Back in May, I attended a Toastmasters conference in Antwerp, Belgium. During this conference, I attended the International speech contest and the evaluation contest. I saw wonderful speakers, such as John Zimmer and many others give great speeches, impress and inspire their audiences.
As I was Public Relations Officer of the District, I could not participate to the contests, but during the awards ceremony, seeing the joy of the winners, I thought to myself “in six months, I want to stand at the same place !”. And so, a couple of weeks after, I started to work on three humorous speeches for the upcoming contests. One in English, one in French and one in German. Different speeches are needed because the type of humor is different in every language. Also, as the contests happen during the same day, it is important to offer different jokes, otherwise any surprise effect or twist that creates a funny situation does not have the same impact. It was a lot of work, but also a lot of fun to see the audience at different levels of the contest laugh at my jokes.
I made it to the contest at District level (Continental Europe), in Budapest, Hungary, in impromptu speeches in English and in humorous contests in German and French. It was a great experience to speak in front of hundreds of people in a larger environment with a microphone. I really enjoyed it and the feedback I get from my fellow Toastmasters will help me improve my public speaking skills.
In the end, I finished second in the humorous speech contest in French and won the humorous speech contest in German. I realized what I had promised myself a couple of months before: to win a District contest. To me, these contests are everything Toastmasters is about. If you are willing to work hard and listen to the feedback given to you, then you can truly make progress in public speaking. I can only recommend this experience to anyone.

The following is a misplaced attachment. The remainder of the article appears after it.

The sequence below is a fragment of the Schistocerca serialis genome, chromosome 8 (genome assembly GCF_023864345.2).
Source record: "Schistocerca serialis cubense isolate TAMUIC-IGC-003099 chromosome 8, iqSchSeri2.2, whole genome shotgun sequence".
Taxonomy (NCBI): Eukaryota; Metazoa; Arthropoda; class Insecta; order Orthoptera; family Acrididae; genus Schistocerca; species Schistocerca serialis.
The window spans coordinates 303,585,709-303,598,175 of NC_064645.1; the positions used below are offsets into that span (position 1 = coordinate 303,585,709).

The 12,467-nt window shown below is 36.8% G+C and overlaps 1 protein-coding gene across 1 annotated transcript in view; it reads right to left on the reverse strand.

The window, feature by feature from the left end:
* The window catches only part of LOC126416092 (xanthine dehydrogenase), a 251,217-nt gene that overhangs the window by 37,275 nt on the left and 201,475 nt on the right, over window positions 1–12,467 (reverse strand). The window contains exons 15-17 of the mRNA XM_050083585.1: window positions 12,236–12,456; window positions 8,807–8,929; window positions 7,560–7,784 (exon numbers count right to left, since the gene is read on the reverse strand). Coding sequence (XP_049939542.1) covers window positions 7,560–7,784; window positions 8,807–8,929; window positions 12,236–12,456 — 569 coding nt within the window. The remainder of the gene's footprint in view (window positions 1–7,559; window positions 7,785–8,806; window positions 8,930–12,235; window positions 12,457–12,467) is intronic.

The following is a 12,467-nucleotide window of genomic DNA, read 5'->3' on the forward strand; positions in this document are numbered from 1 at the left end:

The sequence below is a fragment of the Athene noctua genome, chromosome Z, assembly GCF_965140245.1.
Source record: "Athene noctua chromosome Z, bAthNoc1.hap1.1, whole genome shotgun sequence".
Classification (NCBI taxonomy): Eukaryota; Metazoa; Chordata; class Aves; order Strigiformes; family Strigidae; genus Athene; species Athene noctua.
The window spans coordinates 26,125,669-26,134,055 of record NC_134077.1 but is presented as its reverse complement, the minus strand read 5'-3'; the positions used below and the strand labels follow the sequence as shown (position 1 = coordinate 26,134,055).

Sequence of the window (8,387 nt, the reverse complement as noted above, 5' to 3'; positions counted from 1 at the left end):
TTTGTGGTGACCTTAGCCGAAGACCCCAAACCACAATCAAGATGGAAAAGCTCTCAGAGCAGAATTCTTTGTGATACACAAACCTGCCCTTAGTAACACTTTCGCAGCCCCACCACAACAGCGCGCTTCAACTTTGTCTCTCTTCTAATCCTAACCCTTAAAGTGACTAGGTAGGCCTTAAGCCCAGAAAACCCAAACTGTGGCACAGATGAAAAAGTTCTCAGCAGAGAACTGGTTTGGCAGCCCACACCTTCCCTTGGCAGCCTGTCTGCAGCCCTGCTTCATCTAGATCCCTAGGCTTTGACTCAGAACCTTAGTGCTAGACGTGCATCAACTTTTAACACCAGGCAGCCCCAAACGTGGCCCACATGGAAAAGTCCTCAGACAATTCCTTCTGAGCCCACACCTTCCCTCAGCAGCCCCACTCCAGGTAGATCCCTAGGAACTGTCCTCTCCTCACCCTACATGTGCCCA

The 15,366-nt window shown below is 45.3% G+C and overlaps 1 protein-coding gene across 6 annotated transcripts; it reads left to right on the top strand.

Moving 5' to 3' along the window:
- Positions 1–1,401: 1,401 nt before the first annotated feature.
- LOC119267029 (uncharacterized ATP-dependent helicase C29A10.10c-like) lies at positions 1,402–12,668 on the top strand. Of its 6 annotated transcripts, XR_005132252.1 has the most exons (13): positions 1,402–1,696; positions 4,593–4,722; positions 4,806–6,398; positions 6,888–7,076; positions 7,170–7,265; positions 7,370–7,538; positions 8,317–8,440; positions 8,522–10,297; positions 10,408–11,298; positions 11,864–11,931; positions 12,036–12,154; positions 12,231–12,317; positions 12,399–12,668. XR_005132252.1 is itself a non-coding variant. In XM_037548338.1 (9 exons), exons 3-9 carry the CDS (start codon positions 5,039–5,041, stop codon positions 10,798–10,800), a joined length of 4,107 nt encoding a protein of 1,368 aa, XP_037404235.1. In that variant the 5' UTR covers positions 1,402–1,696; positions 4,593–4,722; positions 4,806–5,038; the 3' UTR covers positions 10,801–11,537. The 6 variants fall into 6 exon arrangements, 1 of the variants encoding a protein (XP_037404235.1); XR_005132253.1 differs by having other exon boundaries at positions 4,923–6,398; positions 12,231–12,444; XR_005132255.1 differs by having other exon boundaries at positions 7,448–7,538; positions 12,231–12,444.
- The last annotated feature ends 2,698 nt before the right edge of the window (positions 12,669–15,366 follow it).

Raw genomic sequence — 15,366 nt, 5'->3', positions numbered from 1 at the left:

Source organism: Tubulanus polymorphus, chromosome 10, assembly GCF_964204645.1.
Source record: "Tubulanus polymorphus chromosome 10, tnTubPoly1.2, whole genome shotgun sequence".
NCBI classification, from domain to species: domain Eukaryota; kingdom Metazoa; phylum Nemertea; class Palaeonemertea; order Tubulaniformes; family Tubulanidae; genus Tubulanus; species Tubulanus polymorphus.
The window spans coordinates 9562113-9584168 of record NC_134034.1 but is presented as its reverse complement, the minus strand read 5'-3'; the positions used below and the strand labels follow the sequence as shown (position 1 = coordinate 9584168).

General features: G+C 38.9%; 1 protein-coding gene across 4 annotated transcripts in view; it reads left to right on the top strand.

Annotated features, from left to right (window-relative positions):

To conclude this post, I’d like to thank a couple of people who helped me on my way to the finals:
- Thanks to Mel Kelly, who’s been a wonderful sparring partner, a great winner in the English humorous speech contest and who took the time to help me improve my German speech
- Thanks to the members of the CRFM, and especially Elisa, Jean-Marc and Lucienne for their support and advice
- Thanks to all Prostmasters and especially Ineke and Christopher for their support across all contests and in Budapest.
And of course thanks to the whole Toastmasters organization, to all the people who spend an enormous amount of time organizing conferences and helping others grow as speakers and leaders.
After a couple of years of preparation, I finally applied at the beginning of this year to two MBA programs. The reason why I want to study again is that I want to broaden my scope of responsibility beyond only technical relationships and know-how, to learn about business in a structured way and also to challenge myself in an intense academic experience.
The first step I took was to prepare my GMAT. It is a very interesting test: although it does not really require a lot of knowledge, it does, however, definitely test your ability to think both fast and under pressure. The exercises are an excellent brain workout, even outside of an intense preparation. I mainly used the Manhattan GMAT books and the Newton preparation. My advice is: work hard and do not discourage yourself if you get a bad score. Dust yourself off and get back to work !